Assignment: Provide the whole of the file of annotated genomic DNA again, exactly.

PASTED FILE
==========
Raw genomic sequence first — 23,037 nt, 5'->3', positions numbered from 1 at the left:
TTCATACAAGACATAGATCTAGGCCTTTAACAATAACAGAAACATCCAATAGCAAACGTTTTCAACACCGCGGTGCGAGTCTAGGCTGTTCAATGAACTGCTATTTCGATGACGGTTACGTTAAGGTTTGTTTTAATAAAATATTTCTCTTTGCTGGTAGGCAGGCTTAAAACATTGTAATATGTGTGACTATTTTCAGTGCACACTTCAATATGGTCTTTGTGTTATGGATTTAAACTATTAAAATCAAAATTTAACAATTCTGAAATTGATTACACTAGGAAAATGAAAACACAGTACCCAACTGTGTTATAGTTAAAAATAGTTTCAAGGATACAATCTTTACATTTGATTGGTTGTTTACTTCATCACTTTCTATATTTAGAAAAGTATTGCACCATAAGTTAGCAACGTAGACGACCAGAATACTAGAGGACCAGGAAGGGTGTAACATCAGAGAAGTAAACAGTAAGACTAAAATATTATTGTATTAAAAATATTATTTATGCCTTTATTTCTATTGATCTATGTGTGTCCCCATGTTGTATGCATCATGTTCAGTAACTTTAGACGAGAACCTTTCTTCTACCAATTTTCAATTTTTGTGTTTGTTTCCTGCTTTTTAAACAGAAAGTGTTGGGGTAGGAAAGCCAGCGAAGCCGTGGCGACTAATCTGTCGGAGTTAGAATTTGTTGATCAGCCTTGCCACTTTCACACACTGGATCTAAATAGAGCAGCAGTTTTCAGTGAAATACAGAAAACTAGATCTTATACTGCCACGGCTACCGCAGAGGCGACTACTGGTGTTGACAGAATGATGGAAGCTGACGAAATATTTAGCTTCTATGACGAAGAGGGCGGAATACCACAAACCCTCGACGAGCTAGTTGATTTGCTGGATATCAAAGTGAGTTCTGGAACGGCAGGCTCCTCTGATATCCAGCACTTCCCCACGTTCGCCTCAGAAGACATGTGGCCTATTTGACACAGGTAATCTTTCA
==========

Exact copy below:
Raw genomic sequence first — 23,037 nt, 5'->3', positions numbered from 1 at the left:
TTCATACAAGACATAGATCTAGGCCTTTAACAATAACAGAAACATCCAATAGCAAACGTTTTCAACACCGCGGTGCGAGTCTAGGCTGTTCAATGAACTGCTATTTCGATGACGGTTACGTTAAGGTTTGTTTTAATAAAATATTTCTCTTTGCTGGTAGGCAGGCTTAAAACATTGTAATATGTGTGACTATTTTCAGTGCACACTTCAATATGGTCTTTGTGTTATGGATTTAAACTATTAAAATCAAAATTTAACAATTCTGAAATTGATTACACTAGGAAAATGAAAACACAGTACCCAACTGTGTTATAGTTAAAAATAGTTTCAAGGATACAATCTTTACATTTGATTGGTTGTTTACTTCATCACTTTCTATATTTAGAAAAGTATTGCACCATAAGTTAGCAACGTAGACGACCAGAATACTAGAGGACCAGGAAGGGTGTAACATCAGAGAAGTAAACAGTAAGACTAAAATATTATTGTATTAAAAATATTATTTATGCCTTTATTTCTATTGATCTATGTGTGTCCCCATGTTGTATGCATCATGTTCAGTAACTTTAGACGAGAACCTTTCTTCTACCAATTTTCAATTTTTGTGTTTGTTTCCTGCTTTTTAAACAGAAAGTGTTGGGGTAGGAAAGCCAGCGAAGCCGTGGCGACTAATCTGTCGGAGTTAGAATTTGTTGATCAGCCTTGCCACTTTCACACACTGGATCTAAATAGAGCAGCAGTTTTCAGTGAAATACAGAAAACTAGATCTTATACTGCCACGGCTACCGCAGAGGCGACTACTGGTGTTGACAGAATGATGGAAGCTGACGAAATATTTAGCTTCTATGACGAAGAGGGCGGAATACCACAAACCCTCGACGAGCTAGTTGATTTGCTGGATATCAAAGTGAGTTCTGGAACGGCAGGCTCCTCTGATATCCAGCACTTCCCCACGTTCGCCTCAGAAGACATGTGGCCTATTTGACACAGGTAATCTTTCA